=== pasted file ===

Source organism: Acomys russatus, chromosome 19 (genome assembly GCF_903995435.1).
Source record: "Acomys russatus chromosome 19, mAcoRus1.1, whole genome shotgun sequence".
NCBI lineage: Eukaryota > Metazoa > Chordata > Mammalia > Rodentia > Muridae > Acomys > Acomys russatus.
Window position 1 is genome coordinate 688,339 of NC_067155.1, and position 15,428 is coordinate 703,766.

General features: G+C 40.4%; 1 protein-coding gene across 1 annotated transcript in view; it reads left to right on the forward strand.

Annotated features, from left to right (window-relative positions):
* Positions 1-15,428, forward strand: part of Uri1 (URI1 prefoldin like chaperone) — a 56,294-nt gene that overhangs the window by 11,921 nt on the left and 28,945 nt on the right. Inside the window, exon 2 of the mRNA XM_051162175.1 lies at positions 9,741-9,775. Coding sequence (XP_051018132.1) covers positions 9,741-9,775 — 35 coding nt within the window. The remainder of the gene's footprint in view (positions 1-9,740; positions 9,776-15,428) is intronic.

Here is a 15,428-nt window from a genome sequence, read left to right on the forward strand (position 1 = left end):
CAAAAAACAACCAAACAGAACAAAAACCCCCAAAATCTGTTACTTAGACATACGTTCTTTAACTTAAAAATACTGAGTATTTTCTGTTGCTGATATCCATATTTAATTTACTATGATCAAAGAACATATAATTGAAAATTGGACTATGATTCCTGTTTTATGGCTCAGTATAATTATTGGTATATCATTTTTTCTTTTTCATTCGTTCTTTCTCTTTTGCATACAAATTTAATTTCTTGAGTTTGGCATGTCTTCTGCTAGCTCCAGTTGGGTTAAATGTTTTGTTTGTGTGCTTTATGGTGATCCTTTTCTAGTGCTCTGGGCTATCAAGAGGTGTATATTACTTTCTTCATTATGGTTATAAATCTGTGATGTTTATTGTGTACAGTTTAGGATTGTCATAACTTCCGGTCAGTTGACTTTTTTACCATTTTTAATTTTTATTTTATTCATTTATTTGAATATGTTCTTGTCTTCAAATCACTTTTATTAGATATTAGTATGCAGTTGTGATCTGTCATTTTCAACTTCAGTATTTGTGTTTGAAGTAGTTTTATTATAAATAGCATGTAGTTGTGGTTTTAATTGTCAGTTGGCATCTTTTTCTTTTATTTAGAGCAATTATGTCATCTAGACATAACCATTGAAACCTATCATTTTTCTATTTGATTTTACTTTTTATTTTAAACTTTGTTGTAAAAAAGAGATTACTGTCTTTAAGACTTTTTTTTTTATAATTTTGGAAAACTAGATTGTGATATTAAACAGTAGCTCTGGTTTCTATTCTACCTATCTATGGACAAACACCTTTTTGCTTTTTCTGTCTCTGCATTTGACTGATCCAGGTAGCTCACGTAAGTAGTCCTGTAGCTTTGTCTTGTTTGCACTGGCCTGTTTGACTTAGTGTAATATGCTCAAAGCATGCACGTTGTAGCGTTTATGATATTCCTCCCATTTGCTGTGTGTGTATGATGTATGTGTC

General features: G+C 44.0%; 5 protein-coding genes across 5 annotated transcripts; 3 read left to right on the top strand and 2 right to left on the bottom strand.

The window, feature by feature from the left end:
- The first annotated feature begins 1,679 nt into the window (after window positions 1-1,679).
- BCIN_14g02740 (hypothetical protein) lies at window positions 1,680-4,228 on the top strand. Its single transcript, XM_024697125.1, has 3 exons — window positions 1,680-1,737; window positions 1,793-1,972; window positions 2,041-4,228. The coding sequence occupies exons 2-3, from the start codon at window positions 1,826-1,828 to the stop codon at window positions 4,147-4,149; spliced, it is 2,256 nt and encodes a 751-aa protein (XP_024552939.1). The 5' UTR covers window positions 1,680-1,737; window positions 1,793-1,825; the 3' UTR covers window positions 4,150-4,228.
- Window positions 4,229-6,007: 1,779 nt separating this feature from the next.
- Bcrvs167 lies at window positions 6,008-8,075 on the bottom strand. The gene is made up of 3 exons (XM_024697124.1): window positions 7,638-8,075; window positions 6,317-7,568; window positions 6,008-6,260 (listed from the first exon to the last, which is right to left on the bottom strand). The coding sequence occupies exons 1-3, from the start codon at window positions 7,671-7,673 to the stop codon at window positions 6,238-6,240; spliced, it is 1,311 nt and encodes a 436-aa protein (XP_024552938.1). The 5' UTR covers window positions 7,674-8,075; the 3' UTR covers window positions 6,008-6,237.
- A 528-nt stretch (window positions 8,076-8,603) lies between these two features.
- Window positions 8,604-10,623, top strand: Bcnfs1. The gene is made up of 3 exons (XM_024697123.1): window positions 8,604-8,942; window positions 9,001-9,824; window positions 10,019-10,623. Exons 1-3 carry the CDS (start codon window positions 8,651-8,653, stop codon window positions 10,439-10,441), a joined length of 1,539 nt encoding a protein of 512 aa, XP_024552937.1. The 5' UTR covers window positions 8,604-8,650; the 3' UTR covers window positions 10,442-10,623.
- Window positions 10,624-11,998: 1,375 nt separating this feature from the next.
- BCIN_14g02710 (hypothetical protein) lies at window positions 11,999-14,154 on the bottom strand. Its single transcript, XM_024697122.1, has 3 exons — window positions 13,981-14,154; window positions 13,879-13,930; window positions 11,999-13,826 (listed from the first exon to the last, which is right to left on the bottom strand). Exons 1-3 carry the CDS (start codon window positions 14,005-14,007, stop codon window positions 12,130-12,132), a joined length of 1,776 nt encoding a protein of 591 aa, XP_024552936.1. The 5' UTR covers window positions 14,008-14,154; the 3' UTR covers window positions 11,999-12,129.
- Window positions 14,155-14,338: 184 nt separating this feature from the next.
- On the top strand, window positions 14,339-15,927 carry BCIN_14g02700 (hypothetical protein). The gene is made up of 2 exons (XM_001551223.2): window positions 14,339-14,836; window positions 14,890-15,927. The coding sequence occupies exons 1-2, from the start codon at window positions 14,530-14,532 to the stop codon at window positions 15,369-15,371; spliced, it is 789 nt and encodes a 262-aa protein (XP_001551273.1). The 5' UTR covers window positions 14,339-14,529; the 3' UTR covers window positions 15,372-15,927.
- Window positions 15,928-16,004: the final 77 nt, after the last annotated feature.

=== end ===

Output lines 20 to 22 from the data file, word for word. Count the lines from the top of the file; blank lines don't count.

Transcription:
- Window positions 14,155-14,338: 184 nt separating this feature from the next.
- On the top strand, window positions 14,339-15,927 carry BCIN_14g02700 (hypothetical protein). The gene is made up of 2 exons (XM_001551223.2): window positions 14,339-14,836; window positions 14,890-15,927. The coding sequence occupies exons 1-2, from the start codon at window positions 14,530-14,532 to the stop codon at window positions 15,369-15,371; spliced, it is 789 nt and encodes a 262-aa protein (XP_001551273.1). The 5' UTR covers window positions 14,339-14,529; the 3' UTR covers window positions 15,372-15,927.
- Window positions 15,928-16,004: the final 77 nt, after the last annotated feature.